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QUESTION: In patients with osteoarthritis (OA), does rofecoxib at doses of 25 and 50 mg/day cause fewer endoscopic gastroduodenal ulcers than ibuprofen?
Randomised (allocation concealed*), blinded (patients, clinicians, and outcome assessors),* placebo controlled trial with 24 week follow up.
33 clinical centres in the United States.
742 patients (mean age 62 y, 68% women, 83% white) ≥50 years of age with OA that had required non-steroidal anti-inflammatory drugs (NSAIDs) for ≥6 months. Exclusion criteria were active ulcers; inflammatory bowel disease; previous upper gastrointestinal (GI) surgery; pyloric obstruction; erosive oesophagitis; abnormal serum creatinine levels or clearance; faecal occult blood; unstable medical conditions; history of cancer or cerebrovascular events; bleeding diathesis; or need for anticoagulants, ticlopidine, corticosteroids, or aspirin. The intention to treat analysis included 93% of the patients.
Patients were allocated to 16 to 24 weeks of rofecoxib, 25 mg/day (n=195); rofecoxib, 50 mg/day (n=186); ibuprofen, 2400 mg/day (n=184); or placebo (n=177). Some other drugs were allowed (acetaminophen, non-NSAIDs, and an antacid [Gelusil]).
Main outcome measures
Endoscopic gastroduodenal ulcers ≥3 mm at 12 weeks (primary outcome) and 24 weeks (secondary outcome). A similar analysis was done with ulcers ≥5 mm at 12 and 24 weeks.
Patients in the rofecoxib groups and the placebo group had lower rates of endoscopic ulcers of both sizes than did patients in the ibuprofen group at 12 weeks (table 1); patients in both rofecoxib groups also had lower rates of endoscopic ulcers of both sizes at 24 weeks (p<0.001 for comparisons with ibuprofen). The rofecoxib and placebo groups did not differ for any outcome. Rofecoxib and ibuprofen had similar efficacy.
Rofecoxib, 25 or 50 mg/day, and placebo had lower rates of endoscopic gastroduodenal ulcers than did ibuprofen in patients with osteoarthritis.
Most clinicians are aware of the discovery of 2 forms of cyclooxygenase (COX): COX-1, the constitutional form, produces prostaglandins involved in physiological functions; COX-2, an inducible form, produces inflammatory prostaglandins. The distinction between the 2 forms led to a search for drugs that inhibit COX-2, sparing COX-1, in the expectation that such agents would be free of the serious GI toxicity caused by conventional (non-selective) NSAIDs. The first 2 COX inhibitors, celecoxib and rofecoxib, enjoyed successful launches in North America before any publications were available to assess their effectiveness and toxicity. In late 1999, 4 full reports, including these studies by Laine and Simon and their colleagues and 2 others by Langman and Emery,1, 2 were published; accompanying editorials raised doubts about the true value of these agents.3, 4 Overall, the 4 reports describe the experience of >7000 patients with RA or OA treated for 6 to 52 weeks (table 2).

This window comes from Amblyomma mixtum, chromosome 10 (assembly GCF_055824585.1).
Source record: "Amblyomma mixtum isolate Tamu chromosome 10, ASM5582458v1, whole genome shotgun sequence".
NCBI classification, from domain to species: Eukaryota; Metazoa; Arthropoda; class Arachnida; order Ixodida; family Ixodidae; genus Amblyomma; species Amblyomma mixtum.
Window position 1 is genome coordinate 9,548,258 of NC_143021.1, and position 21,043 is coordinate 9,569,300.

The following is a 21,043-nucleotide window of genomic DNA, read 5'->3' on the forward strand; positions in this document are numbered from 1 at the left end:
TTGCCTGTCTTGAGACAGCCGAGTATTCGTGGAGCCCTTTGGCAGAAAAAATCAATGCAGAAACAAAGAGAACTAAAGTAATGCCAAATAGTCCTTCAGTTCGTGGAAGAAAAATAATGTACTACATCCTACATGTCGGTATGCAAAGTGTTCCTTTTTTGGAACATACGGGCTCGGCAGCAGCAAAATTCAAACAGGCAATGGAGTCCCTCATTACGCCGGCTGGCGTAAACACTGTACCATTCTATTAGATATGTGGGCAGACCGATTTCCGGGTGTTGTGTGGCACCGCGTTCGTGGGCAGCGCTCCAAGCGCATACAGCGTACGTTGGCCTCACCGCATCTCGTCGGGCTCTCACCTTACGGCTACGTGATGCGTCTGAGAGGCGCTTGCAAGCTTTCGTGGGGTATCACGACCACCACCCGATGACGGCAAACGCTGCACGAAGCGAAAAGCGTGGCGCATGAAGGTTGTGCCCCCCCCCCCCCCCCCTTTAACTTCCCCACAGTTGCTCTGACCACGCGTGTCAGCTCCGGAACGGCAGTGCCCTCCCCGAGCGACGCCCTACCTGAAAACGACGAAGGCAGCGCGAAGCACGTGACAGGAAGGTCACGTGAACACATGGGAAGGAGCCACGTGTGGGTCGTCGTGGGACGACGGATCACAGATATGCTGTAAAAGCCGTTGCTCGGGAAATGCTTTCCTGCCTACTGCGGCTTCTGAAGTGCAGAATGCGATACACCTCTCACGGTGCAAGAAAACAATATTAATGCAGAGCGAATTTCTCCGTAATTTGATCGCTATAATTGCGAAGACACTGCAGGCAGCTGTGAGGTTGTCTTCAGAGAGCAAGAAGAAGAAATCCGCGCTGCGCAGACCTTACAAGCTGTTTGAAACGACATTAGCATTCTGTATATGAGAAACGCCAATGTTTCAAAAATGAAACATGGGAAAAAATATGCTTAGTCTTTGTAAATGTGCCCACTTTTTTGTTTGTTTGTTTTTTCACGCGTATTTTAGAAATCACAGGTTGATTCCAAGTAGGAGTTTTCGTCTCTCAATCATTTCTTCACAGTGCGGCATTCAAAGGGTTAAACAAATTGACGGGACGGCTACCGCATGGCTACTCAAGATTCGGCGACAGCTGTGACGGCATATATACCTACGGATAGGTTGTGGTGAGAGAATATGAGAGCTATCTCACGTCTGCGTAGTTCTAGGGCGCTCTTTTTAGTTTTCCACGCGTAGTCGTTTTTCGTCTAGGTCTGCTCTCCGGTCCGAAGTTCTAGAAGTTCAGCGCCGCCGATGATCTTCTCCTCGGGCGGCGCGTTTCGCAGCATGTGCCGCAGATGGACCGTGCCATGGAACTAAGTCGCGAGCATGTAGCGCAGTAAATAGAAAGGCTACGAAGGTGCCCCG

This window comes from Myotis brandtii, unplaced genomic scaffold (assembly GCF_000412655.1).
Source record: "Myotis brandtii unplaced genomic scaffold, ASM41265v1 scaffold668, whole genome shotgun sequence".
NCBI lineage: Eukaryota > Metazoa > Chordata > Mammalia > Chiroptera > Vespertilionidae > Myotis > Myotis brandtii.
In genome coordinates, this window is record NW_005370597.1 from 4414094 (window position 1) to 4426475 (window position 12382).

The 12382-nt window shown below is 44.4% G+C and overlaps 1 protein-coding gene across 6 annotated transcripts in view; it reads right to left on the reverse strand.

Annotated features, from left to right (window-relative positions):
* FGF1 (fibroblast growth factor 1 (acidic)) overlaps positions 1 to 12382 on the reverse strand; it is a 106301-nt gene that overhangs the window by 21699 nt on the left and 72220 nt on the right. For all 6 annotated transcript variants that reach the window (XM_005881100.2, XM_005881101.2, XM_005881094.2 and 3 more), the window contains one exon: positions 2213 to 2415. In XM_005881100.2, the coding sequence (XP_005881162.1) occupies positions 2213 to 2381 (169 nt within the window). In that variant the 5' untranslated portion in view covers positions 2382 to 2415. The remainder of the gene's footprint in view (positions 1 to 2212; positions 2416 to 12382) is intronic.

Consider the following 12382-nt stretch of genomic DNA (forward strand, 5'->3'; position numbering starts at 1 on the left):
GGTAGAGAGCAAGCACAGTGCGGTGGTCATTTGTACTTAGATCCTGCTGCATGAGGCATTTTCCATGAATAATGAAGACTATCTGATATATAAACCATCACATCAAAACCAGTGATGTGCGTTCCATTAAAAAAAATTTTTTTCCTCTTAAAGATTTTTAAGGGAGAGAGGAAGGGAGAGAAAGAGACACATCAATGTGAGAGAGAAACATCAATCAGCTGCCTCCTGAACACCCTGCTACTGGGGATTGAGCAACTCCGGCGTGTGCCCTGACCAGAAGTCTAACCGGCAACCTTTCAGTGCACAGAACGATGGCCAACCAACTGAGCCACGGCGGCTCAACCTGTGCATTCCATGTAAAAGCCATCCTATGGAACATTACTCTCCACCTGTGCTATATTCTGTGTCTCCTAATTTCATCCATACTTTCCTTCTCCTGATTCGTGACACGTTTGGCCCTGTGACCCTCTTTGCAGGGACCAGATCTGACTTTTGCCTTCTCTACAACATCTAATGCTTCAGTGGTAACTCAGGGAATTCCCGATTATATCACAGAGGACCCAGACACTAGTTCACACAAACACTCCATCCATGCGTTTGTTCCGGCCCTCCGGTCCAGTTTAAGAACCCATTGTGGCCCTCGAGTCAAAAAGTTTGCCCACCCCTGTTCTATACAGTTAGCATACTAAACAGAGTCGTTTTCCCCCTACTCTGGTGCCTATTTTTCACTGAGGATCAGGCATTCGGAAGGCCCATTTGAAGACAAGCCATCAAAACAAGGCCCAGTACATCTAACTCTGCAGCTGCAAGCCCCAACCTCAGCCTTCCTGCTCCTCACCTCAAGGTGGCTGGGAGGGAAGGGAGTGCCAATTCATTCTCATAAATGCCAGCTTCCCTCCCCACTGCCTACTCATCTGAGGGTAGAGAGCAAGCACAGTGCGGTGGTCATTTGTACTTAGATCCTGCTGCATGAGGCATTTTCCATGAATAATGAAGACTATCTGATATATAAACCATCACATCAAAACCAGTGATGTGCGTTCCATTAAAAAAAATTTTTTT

Accepting that the COX-2 inhibitors are of similar efficacy to non-selective NSAIDs, the main clinical interest is in avoiding clinically important GI damage. During endoscopy, small and superficial ulcers that do not usually cause symptoms are frequently seen in the stomach and duodenum of patients taking conventional NSAIDs. The rates of these mainly non-clinical events with COX-2 inhibitors are approximately 25% of that with conventional NSAIDs. Physicians and patients are, however, more concerned with GI symptoms. Dyspepsia was reduced by only 2% to 3% with a COX-2 inhibitor. Although many patients have been studied in trials of COX-2 inhibitors, few instances of serious GI complications, such as bleeding or perforation, have occurred. The frequency of these potentially serious outcomes is approximately 1% with conventional NSAIDs; COX-2 inhibitors appear to provide a reduction of 0.5% to 1%. This means that 100 to 200 “typical” patients will have to be treated (NNT) with a COX-2 NSAID instead of a conventional NSAID to avoid 1 additional serious complication. In low risk groups, the NNT for serious complications may be around 500.4
Many patients who are unable to tolerate several conventional NSAIDs will probably be switched to the newer agents, and some will benefit. Although not yet the topic of a published study, patients who are at high risk for serious GI complications (eg, a history of ulcers or GI bleeding) and who need to take an NSAID will probably be the group for whom COX-2 inhibitors will be the most cost effective. Considering the high cost of these new drugs and the widespread use of NSAIDs in most communities, the routine prescription of COX-2 inhibitors cannot be supported.
Related BMJ news item
Merck withdraws arthritis drug worldwide
BMJ 2004;329:816, doi:10.1136/bmj.329.7470.816-a
Source of funding: Merck & Co., Inc.
For correspondence: Dr L Laine, GI Liver Division, Department of Medicine (LAC 12-137), University of Southern California School of Medicine, 2025 Zonal Avenue, Los Angeles, CA 90033, USA. Fax +1 323 226 7573.